Now all we need to do is find a supplier of larger toy guns - with a gun designed for a small child's hands, you're just as likely to flip the gun out of it's holster and throw it across the room as to get your grown-up-sized fingers around the handle properly!

Tuesday 22 October 2013

Breakout board for HLK-RM04 wifi module

A while back we got some cheap wi-fi modules from Chinaland, which are proving quite popular on various online stores: despite different appearances, they're all variations on this module, the HLK-RM04:

Some have a covering over the chips to make them difficult to distinguish, but it's basically the same board underneath:

The thing to notice is the little ceramic onboard antenna (or lack of it) next to the gold antenna connection point (it looks like an oversized 1206 SMT resistor: the first photo has one, the second - if you look at the top-left of the module - doesn't).

Our module has an onboard antenna, but it's range is pathetically limited - it couldn't even pick up the router from across the main room at BuildBrighton tonight; soldering a "genuine" antenna did enable the module to connect to the router, although it reported a signal strength of 0% most of the time!

What isn't apparent from the photos above (and we didn't notice until after they'd arrived) is that the pin spacing on these modules is not the standard 0.1" pitch - it's much smaller (probably nearer 0.0625"). So before we could try using these, we had to make a breakout board so we could poke wires onto the pins and actually see some data flying around:

It only took most of the evening (after an aborted press-n-peel attempt and some drilling disasters on another board) but eventually we managed to get our wi-fi module onto a breakout board that was suitable for testing.

With so much time lost to making the board, we didn't have very long to spend getting data in and out of the device. As usual, Steve came to the rescue with his l33t Arduino skillz and demonstrated that the device could operate in both AP (access point) and infrastructure modes. We were even able to query the device and get it to return the dynamically assigned IP address it got from the BuildBrighton router as it changed from one mode to the other.

With our pcbs on order and awaiting delivery, it's important that we can get as far as possible with the wi-fi side of things, so that when the boards arrive, we can just hook them up and have them talking to our software, quickly and easily. So far everything's looking quite promising. Talking to the modules over serial is a bit clunky and they're not very quick to respond, but they seem to be working well enough for what we need. But then again, if there are any problems, we know we can always fall back on the excellent Wi-Fly modules from Farnell.

For the next few nights, we'll probably battle on with these and see what they can do!

Sunday 20 October 2013

Creating a sci-fi industrial base for our space-themed miniatures

Just a quick update on our sci-fi soldiers/robots miniatures - having struggled to come up with anything suitable for the bases for our miniatures (except some excellent looking modelling-putty-stamps on Kickstarter) we eventually hit on a solution: curtain netting.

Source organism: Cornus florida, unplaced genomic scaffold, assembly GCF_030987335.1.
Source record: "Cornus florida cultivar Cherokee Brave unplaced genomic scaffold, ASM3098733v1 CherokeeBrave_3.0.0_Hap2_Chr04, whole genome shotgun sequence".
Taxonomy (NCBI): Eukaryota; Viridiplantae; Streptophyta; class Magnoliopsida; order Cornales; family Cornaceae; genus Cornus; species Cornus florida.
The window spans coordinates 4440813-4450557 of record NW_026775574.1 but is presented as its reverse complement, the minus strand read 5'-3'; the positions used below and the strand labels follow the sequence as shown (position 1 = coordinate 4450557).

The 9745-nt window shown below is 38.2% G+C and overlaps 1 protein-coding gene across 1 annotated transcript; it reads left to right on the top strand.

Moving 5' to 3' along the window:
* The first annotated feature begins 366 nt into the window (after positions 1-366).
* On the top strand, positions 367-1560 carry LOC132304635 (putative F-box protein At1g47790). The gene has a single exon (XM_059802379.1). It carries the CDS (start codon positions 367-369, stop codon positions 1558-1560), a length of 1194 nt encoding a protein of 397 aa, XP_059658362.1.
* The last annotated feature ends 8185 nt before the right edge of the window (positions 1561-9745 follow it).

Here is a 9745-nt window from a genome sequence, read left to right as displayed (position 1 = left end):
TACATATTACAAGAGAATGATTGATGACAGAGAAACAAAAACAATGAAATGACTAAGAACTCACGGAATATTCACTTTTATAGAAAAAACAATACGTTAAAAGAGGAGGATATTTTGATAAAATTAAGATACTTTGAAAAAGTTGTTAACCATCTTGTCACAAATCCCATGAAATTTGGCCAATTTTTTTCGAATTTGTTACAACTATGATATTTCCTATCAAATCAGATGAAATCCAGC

Or more specifically, that weird netting they sell in Fabric Land on Western Road in Brighton - the stuff that comes in all colours and is usually used for frills on skirts and to make tu-tus from. That stuff.

A liberal dose of glue was put over the bases and the netting stretched and glued in place. Once the glue had dried, the netting was trimmed from around the edges of the base using a craft knife, and the entire base was painted black

The entire base was drybrushed with gun metal paint. The idea was to get a dark silvery colour over the whole of the base, not just the raised industrial-grid-like pattern, so drybrushing was done with the brush vertical (at 90 degrees to the plane of the base)

This allowed the bristles to get onto the actual base between the mesh, but still kept a dark shadow effect under each hole in the grill. Then the entire base was drybrushed with a brighter, shining armour silver. This time the brush was held almost horizontally, so that the drybrushing only touched the top surface of the grid pattern

The end result was an industrial looking base which fits in perfectly with our spaceship-themed playing surface:

Removing QuickShade shine with Testors DullCote

There are plenty of posts about "frosting" when using matt varnish all over the internet. We've had a right old time with it on a few plastic miniatures too, and were beginning to wonder if this Quickshade was going to work out for us after all.

One solution that comes up again and again is (to brush on some) Testor's Dull Cote.
This morning the postie knocked on the door and handed over our latest eBay purchase. Here's a before and after of the models:

Before DullCote - after applying QuickShade and allowing to dry for 24 hours:

Quickshade does a great job of picking out the details while keeping the colours from looking too muddy (an effect that often occurs using GW/Citadel Devlan Mud ink for shading) but makes the miniature look very glossy.

After applying DullCote: